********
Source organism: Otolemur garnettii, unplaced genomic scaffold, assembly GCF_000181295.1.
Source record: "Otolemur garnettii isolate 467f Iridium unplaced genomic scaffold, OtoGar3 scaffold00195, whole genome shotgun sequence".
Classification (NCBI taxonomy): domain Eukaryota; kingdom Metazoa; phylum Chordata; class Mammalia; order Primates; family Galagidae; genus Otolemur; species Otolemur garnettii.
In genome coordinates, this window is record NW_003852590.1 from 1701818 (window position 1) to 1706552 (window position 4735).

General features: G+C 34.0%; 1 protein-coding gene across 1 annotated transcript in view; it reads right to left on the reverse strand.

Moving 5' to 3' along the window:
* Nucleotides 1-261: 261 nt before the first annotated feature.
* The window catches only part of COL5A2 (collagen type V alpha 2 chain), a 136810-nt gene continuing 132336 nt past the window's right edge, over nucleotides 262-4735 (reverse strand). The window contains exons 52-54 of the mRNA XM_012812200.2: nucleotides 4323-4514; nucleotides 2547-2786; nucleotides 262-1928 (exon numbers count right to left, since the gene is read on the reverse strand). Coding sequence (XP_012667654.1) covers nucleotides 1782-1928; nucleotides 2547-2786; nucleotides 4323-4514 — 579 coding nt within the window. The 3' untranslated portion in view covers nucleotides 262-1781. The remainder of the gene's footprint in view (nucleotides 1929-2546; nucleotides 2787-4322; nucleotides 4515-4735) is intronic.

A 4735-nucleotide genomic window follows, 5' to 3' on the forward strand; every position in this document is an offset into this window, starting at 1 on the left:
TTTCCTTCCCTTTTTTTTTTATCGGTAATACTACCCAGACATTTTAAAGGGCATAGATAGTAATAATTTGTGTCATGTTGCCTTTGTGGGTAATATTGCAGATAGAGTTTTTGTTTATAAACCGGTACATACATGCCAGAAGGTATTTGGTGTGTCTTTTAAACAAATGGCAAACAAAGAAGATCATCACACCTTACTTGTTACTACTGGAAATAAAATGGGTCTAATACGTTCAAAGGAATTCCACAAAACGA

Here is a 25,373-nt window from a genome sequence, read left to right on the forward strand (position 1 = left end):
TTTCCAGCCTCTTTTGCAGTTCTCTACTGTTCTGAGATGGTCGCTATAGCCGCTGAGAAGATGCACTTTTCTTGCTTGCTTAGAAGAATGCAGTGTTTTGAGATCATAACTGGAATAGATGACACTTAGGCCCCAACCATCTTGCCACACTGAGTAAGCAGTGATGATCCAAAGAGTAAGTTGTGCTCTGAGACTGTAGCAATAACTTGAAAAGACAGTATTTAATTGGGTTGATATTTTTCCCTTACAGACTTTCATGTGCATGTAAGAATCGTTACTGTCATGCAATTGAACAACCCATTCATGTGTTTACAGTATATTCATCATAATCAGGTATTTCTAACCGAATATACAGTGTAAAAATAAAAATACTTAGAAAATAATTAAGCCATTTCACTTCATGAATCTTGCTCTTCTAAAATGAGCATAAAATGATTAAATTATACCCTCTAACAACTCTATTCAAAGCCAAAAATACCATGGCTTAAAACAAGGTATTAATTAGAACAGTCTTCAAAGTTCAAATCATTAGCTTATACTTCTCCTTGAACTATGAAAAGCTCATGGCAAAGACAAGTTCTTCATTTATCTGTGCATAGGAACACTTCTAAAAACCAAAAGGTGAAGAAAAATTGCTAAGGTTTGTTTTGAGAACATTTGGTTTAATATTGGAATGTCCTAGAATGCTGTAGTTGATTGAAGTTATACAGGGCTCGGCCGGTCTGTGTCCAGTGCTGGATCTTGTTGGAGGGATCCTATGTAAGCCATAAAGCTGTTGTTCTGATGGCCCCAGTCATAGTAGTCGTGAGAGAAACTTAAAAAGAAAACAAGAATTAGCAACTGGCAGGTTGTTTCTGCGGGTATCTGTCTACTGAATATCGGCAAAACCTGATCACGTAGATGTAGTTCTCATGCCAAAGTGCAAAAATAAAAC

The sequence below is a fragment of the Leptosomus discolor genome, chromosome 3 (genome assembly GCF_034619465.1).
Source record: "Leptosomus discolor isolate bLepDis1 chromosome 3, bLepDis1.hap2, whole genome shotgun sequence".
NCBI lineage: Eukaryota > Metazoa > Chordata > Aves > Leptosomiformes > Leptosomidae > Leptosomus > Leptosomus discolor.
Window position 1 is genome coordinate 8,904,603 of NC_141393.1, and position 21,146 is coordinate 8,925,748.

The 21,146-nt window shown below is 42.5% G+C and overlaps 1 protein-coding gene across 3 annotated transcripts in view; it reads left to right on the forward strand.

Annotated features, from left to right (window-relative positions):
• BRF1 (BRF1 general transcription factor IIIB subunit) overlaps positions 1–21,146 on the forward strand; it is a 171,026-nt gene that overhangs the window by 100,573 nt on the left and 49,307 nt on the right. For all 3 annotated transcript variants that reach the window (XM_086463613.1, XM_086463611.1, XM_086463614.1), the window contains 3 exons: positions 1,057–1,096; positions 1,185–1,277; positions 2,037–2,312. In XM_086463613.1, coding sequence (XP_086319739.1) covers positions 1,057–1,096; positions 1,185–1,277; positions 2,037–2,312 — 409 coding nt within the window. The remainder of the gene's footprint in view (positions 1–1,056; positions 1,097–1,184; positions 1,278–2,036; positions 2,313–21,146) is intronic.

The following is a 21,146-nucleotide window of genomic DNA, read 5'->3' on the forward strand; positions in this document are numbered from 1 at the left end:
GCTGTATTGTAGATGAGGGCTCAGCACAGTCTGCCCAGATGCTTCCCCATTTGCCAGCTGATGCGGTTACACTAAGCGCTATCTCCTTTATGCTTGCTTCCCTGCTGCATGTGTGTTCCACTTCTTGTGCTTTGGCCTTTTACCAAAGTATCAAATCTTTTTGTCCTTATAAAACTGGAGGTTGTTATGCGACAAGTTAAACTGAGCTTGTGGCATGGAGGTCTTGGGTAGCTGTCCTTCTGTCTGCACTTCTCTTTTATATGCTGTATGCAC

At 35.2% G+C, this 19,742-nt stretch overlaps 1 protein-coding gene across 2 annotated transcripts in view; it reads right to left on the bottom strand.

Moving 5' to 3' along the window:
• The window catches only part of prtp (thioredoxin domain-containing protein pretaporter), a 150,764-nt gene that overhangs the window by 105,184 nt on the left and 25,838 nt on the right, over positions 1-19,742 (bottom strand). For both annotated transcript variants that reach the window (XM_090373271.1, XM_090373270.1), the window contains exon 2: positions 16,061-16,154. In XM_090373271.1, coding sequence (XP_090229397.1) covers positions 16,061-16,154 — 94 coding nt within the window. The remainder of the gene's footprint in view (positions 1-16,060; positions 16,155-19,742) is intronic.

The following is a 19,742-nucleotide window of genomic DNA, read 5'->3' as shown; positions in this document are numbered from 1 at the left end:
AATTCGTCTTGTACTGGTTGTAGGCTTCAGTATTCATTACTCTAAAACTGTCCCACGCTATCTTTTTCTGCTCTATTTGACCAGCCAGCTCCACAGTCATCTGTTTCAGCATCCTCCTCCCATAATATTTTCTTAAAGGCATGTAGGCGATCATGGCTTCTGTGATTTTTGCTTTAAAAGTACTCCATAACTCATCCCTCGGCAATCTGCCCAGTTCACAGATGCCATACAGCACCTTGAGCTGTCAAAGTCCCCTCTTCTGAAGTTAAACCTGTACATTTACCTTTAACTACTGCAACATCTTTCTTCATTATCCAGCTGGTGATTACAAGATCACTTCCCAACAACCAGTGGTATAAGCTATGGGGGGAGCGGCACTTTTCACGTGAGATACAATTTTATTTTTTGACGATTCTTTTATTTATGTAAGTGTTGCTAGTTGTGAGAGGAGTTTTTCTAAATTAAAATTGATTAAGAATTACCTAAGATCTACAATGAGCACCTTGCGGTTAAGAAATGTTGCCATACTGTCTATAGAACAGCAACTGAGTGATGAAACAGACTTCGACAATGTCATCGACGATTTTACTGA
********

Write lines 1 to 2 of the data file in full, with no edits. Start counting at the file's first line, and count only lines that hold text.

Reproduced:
Source organism: Otolemur garnettii, unplaced genomic scaffold, assembly GCF_000181295.1.
Source record: "Otolemur garnettii isolate 467f Iridium unplaced genomic scaffold, OtoGar3 scaffold00195, whole genome shotgun sequence".